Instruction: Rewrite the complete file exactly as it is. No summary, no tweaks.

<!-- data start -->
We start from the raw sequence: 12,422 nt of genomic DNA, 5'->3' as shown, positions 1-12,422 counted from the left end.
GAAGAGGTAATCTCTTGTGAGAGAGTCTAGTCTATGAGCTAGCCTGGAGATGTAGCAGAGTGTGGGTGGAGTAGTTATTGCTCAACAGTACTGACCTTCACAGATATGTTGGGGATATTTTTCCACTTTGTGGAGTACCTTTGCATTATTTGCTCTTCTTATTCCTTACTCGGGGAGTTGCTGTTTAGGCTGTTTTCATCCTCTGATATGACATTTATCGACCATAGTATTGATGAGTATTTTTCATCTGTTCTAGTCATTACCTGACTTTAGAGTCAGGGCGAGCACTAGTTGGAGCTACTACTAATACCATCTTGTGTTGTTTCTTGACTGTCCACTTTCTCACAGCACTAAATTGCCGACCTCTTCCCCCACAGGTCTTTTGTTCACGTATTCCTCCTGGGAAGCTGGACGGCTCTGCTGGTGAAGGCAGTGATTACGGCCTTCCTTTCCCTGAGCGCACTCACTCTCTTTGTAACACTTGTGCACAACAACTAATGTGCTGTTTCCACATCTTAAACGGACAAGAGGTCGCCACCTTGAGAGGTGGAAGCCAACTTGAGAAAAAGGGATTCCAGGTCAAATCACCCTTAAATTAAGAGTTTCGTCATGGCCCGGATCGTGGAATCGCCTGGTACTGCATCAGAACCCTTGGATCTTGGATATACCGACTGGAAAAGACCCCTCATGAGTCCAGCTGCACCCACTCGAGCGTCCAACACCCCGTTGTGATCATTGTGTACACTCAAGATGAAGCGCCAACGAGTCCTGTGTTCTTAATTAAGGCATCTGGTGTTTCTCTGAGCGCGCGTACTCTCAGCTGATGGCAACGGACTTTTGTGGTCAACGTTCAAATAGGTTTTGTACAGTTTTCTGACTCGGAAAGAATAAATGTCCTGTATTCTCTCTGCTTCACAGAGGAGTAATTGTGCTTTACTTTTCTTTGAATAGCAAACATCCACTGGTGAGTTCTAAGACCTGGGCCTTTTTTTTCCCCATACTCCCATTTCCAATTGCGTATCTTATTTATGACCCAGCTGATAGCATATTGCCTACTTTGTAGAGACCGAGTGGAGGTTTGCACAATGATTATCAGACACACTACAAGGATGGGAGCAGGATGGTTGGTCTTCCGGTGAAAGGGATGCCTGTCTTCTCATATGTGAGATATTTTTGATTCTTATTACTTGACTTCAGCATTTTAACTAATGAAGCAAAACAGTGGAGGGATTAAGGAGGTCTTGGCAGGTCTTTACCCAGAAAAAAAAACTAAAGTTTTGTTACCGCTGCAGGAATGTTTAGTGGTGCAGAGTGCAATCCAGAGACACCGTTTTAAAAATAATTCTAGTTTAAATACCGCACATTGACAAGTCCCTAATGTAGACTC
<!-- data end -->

We start from the raw sequence: 12,422 nt of genomic DNA, 5'->3' as shown, positions 1-12,422 counted from the left end.
GAAGAGGTAATCTCTTGTGAGAGAGTCTAGTCTATGAGCTAGCCTGGAGATGTAGCAGAGTGTGGGTGGAGTAGTTATTGCTCAACAGTACTGACCTTCACAGATATGTTGGGGATATTTTTCCACTTTGTGGAGTACCTTTGCATTATTTGCTCTTCTTATTCCTTACTCGGGGAGTTGCTGTTTAGGCTGTTTTCATCCTCTGATATGACATTTATCGACCATAGTATTGATGAGTATTTTTCATCTGTTCTAGTCATTACCTGACTTTAGAGTCAGGGCGAGCACTAGTTGGAGCTACTACTAATACCATCTTGTGTTGTTTCTTGACTGTCCACTTTCTCACAGCACTAAATTGCCGACCTCTTCCCCCACAGGTCTTTTGTTCACGTATTCCTCCTGGGAAGCTGGACGGCTCTGCTGGTGAAGGCAGTGATTACGGCCTTCCTTTCCCTGAGCGCACTCACTCTCTTTGTAACACTTGTGCACAACAACTAATGTGCTGTTTCCACATCTTAAACGGACAAGAGGTCGCCACCTTGAGAGGTGGAAGCCAACTTGAGAAAAAGGGATTCCAGGTCAAATCACCCTTAAATTAAGAGTTTCGTCATGGCCCGGATCGTGGAATCGCCTGGTACTGCATCAGAACCCTTGGATCTTGGATATACCGACTGGAAAAGACCCCTCATGAGTCCAGCTGCACCCACTCGAGCGTCCAACACCCCGTTGTGATCATTGTGTACACTCAAGATGAAGCGCCAACGAGTCCTGTGTTCTTAATTAAGGCATCTGGTGTTTCTCTGAGCGCGCGTACTCTCAGCTGATGGCAACGGACTTTTGTGGTCAACGTTCAAATAGGTTTTGTACAGTTTTCTGACTCGGAAAGAATAAATGTCCTGTATTCTCTCTGCTTCACAGAGGAGTAATTGTGCTTTACTTTTCTTTGAATAGCAAACATCCACTGGTGAGTTCTAAGACCTGGGCCTTTTTTTTCCCCATACTCCCATTTCCAATTGCGTATCTTATTTATGACCCAGCTGATAGCATATTGCCTACTTTGTAGAGACCGAGTGGAGGTTTGCACAATGATTATCAGACACACTACAAGGATGGGAGCAGGATGGTTGGTCTTCCGGTGAAAGGGATGCCTGTCTTCTCATATGTGAGATATTTTTGATTCTTATTACTTGACTTCAGCATTTTAACTAATGAAGCAAAACAGTGGAGGGATTAAGGAGGTCTTGGCAGGTCTTTACCCAGAAAAAAAAACTAAAGTTTTGTTACCGCTGCAGGAATGTTTAGTGGTGCAGAGTGCAATCCAGAGACACCGTTTTAAAAATAATTCTAGTTTAAATACCGCACATTGACAAGTCCCTAATGTAGACTC